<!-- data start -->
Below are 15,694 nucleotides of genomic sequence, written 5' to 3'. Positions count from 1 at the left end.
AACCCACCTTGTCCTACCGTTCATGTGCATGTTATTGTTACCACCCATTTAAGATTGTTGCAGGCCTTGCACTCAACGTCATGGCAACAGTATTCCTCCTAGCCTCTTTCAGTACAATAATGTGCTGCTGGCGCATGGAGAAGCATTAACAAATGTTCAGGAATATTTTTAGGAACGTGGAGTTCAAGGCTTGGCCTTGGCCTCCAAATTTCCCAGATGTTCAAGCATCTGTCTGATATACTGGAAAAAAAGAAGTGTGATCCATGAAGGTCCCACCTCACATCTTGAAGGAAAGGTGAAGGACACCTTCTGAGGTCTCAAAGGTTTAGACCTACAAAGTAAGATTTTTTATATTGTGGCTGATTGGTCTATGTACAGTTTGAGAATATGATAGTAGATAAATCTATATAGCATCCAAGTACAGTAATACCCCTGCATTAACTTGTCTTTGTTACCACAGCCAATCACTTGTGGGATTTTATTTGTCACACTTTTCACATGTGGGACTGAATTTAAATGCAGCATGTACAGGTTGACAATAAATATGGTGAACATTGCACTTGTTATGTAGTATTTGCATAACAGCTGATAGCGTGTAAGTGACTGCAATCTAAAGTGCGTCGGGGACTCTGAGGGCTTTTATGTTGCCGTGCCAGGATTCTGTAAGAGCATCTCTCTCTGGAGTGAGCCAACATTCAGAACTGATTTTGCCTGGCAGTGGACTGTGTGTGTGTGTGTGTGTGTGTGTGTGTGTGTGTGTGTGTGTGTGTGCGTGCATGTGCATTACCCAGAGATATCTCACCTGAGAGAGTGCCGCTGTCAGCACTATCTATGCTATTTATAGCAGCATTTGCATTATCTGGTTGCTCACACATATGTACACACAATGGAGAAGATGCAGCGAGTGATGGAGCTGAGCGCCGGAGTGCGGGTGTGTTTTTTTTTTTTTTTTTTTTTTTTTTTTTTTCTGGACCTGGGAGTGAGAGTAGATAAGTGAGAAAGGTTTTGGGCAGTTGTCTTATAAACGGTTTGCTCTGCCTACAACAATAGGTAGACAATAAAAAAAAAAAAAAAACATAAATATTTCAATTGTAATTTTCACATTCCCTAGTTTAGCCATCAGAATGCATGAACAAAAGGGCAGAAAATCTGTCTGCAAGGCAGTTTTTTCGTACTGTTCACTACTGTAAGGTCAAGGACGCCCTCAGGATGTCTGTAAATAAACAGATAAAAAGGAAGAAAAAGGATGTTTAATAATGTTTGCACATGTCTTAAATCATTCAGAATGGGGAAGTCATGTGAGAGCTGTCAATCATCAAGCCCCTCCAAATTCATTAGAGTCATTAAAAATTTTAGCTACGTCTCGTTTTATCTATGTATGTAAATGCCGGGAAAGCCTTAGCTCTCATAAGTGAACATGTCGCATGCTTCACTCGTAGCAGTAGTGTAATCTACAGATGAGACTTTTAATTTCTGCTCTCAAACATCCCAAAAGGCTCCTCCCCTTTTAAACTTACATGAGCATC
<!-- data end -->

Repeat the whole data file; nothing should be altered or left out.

Below are 15,694 nucleotides of genomic sequence, written 5' to 3'. Positions count from 1 at the left end.
AACCCACCTTGTCCTACCGTTCATGTGCATGTTATTGTTACCACCCATTTAAGATTGTTGCAGGCCTTGCACTCAACGTCATGGCAACAGTATTCCTCCTAGCCTCTTTCAGTACAATAATGTGCTGCTGGCGCATGGAGAAGCATTAACAAATGTTCAGGAATATTTTTAGGAACGTGGAGTTCAAGGCTTGGCCTTGGCCTCCAAATTTCCCAGATGTTCAAGCATCTGTCTGATATACTGGAAAAAAAGAAGTGTGATCCATGAAGGTCCCACCTCACATCTTGAAGGAAAGGTGAAGGACACCTTCTGAGGTCTCAAAGGTTTAGACCTACAAAGTAAGATTTTTTATATTGTGGCTGATTGGTCTATGTACAGTTTGAGAATATGATAGTAGATAAATCTATATAGCATCCAAGTACAGTAATACCCCTGCATTAACTTGTCTTTGTTACCACAGCCAATCACTTGTGGGATTTTATTTGTCACACTTTTCACATGTGGGACTGAATTTAAATGCAGCATGTACAGGTTGACAATAAATATGGTGAACATTGCACTTGTTATGTAGTATTTGCATAACAGCTGATAGCGTGTAAGTGACTGCAATCTAAAGTGCGTCGGGGACTCTGAGGGCTTTTATGTTGCCGTGCCAGGATTCTGTAAGAGCATCTCTCTCTGGAGTGAGCCAACATTCAGAACTGATTTTGCCTGGCAGTGGACTGTGTGTGTGTGTGTGTGTGTGTGTGTGTGTGTGTGTGTGTGTGTGTGCGTGCATGTGCATTACCCAGAGATATCTCACCTGAGAGAGTGCCGCTGTCAGCACTATCTATGCTATTTATAGCAGCATTTGCATTATCTGGTTGCTCACACATATGTACACACAATGGAGAAGATGCAGCGAGTGATGGAGCTGAGCGCCGGAGTGCGGGTGTGTTTTTTTTTTTTTTTTTTTTTTTTTTTTTTTCTGGACCTGGGAGTGAGAGTAGATAAGTGAGAAAGGTTTTGGGCAGTTGTCTTATAAACGGTTTGCTCTGCCTACAACAATAGGTAGACAATAAAAAAAAAAAAAAAACATAAATATTTCAATTGTAATTTTCACATTCCCTAGTTTAGCCATCAGAATGCATGAACAAAAGGGCAGAAAATCTGTCTGCAAGGCAGTTTTTTCGTACTGTTCACTACTGTAAGGTCAAGGACGCCCTCAGGATGTCTGTAAATAAACAGATAAAAAGGAAGAAAAAGGATGTTTAATAATGTTTGCACATGTCTTAAATCATTCAGAATGGGGAAGTCATGTGAGAGCTGTCAATCATCAAGCCCCTCCAAATTCATTAGAGTCATTAAAAATTTTAGCTACGTCTCGTTTTATCTATGTATGTAAATGCCGGGAAAGCCTTAGCTCTCATAAGTGAACATGTCGCATGCTTCACTCGTAGCAGTAGTGTAATCTACAGATGAGACTTTTAATTTCTGCTCTCAAACATCCCAAAAGGCTCCTCCCCTTTTAAACTTACATGAGCATC